The default position at common law is that the risk for unforeseen ground conditions or ground risk lies with the contractor. That default position can be displaced where the allocation of ground risk is expressly dealt with under the contract.

Whilst ground risk is addressed in some of the standard form building contracts, such as NEC and FIDIC, the JCT and SBCC forms of contract are silent on this issue. It is then sometimes the case that bespoke amendments are made to the JCT and SBCC forms to deal with the issue, but that can then bring with it difficulties around interpretation and which party ultimately has to bear ground risk, as was seen in the recent case of Clancy Docwra Ltd ("CDL") v E.ON Energy Solutions Ltd ("EON") [2018] EWHC 3124.


CDL was appointed by EON as a sub-contractor under an amended JCT form of sub-contract to excavate trenches and install pipework for an underground district heating network as part of the Barts Square development in central London. The sub-contract works had proceeded and it appeared that payments had been made and extensions of time awarded by EON to CDL for issues relating to unforeseen ground conditions. In the event a dispute arose and EON took the position that ground risk was a matter for CDL. The dispute proceeded through adjudication and then made its way to court.

In the court proceedings CDL advanced two main lines of argument, those being that either the sub-contract when properly interpreted did not impose ground risk on them; or that the sub-contract should be rectified as there had been a mistake as to the allocation of ground risk. It is the first line of argument which is of interest.

The court's decision

The starting point for the court was to interpret the sub-contract, the focus being the terms of the sub-contract itself. Whilst it was the case that ground risk had featured in tender discussions and pre-contract correspondence, some of the exchanges had been incorporated into the sub-contract as numbered documents. These numbered documents were described as "a diffuse collection of documents relating to a wide range of matters", including such things as drawings, e-mails and meeting notes.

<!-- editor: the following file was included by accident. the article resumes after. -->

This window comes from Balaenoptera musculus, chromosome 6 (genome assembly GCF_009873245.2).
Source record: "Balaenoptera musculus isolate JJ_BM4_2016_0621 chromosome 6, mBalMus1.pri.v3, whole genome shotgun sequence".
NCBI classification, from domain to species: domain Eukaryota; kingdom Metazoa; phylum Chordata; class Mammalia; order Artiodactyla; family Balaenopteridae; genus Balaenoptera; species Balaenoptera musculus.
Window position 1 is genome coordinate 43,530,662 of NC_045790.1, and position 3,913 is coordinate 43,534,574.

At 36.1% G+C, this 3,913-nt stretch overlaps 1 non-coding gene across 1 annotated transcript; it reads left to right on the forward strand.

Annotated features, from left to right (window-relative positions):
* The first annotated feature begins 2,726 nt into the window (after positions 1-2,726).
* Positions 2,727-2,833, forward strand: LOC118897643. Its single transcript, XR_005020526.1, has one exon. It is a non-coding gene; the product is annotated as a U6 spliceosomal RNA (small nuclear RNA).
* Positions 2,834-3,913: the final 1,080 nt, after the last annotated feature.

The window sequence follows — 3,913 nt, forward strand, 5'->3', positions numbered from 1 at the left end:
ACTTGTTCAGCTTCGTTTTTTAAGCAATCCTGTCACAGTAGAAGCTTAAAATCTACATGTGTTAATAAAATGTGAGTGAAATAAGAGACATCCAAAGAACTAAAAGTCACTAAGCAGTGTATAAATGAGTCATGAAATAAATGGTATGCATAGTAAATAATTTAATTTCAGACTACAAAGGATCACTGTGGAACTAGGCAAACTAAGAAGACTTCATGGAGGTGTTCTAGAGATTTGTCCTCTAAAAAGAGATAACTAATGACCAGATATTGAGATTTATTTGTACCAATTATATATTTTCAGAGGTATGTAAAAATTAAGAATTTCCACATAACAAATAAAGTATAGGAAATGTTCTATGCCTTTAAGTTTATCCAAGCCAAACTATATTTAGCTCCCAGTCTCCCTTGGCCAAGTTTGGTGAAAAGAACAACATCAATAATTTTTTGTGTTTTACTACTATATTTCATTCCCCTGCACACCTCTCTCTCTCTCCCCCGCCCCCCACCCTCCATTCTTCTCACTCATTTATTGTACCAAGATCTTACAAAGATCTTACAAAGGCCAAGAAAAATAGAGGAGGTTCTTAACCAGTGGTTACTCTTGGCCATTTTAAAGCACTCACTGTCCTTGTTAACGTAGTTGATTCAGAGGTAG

There were also bespoke amendments to the JCT form of sub-contract, covering such issues as (a) CDL being deemed to have inspected and examined the site and to have satisfied itself before the date of the sub-contract as to the nature of the ground, the sub-surface and sub-soil; (b) CDL not being entitled to any extension of time or to any additional payment on the grounds of any misunderstanding or misinterpretation of any matter falling with (a), or CDL failing to discover or foresee any risk, contingency or other circumstance (including, without limitation, the existence of any adverse physical conditions or artificial obstructions) influencing or affecting the sub-contract works; (c) CDL not being released from any of the risks accepted or obligations undertaken by it under the sub-contract on the ground that it did not or could not have foreseen any matter which might affect the execution of the sub-contract works; and (d) EON not warranting or representing that any information it provided to CDL was accurate, reliable or complete.

EON's case was then that the bespoke amendments (a) to (d) above allocated the ground risk to CDL, which allocation was not altered by any of the numbered documents forming part of the sub-contract. The court did not agree with EON.

The court considered it fundamental to ascertain what CDL had contracted to do, which was to undertake the sub-contract works. The sub-contract works were defined by reference to the numbered documents. The numbered documents included tender clarifications where CDL set out what work was included and what was excluded. For example, soft spots and breaking out rock were excluded. The argument by EON that excluded in this context meant excluded from the price only and that the risk remained with CDL was not accepted by the court.

How the sub-contract works were defined was therefore given primacy. The court noted that it would not make sense for the bespoke amendments (a) to (d) to operate in relation to matters which were not part of the sub-contract works and CDL was not contracted to carry out. The starting point was what the parties had agreed was the scope of the sub-contract works and the bespoke amendments applied to that scope.


The case highlights the potential pitfalls in how contracts are compiled. Parties should be careful to consider what documents are incorporated into a contract, and what the effect of any incorporation is.

Further, the bespoke amendments which were considered in this case are of a fairly typical nature and parties may have been forgiven for thinking that they had the effect of transferring all ground risk. That was not the case in the circumstances here and even though the documents which were incorporated comprised almost a random collection of material and were not collated into a logical order, they were still given effect so as to define the sub-contract works and transfer the ground risk to the employer.]


Louise Shiels

Head of Dispute Resolution and Risk & Partner

Keith Kilburn

Legal Director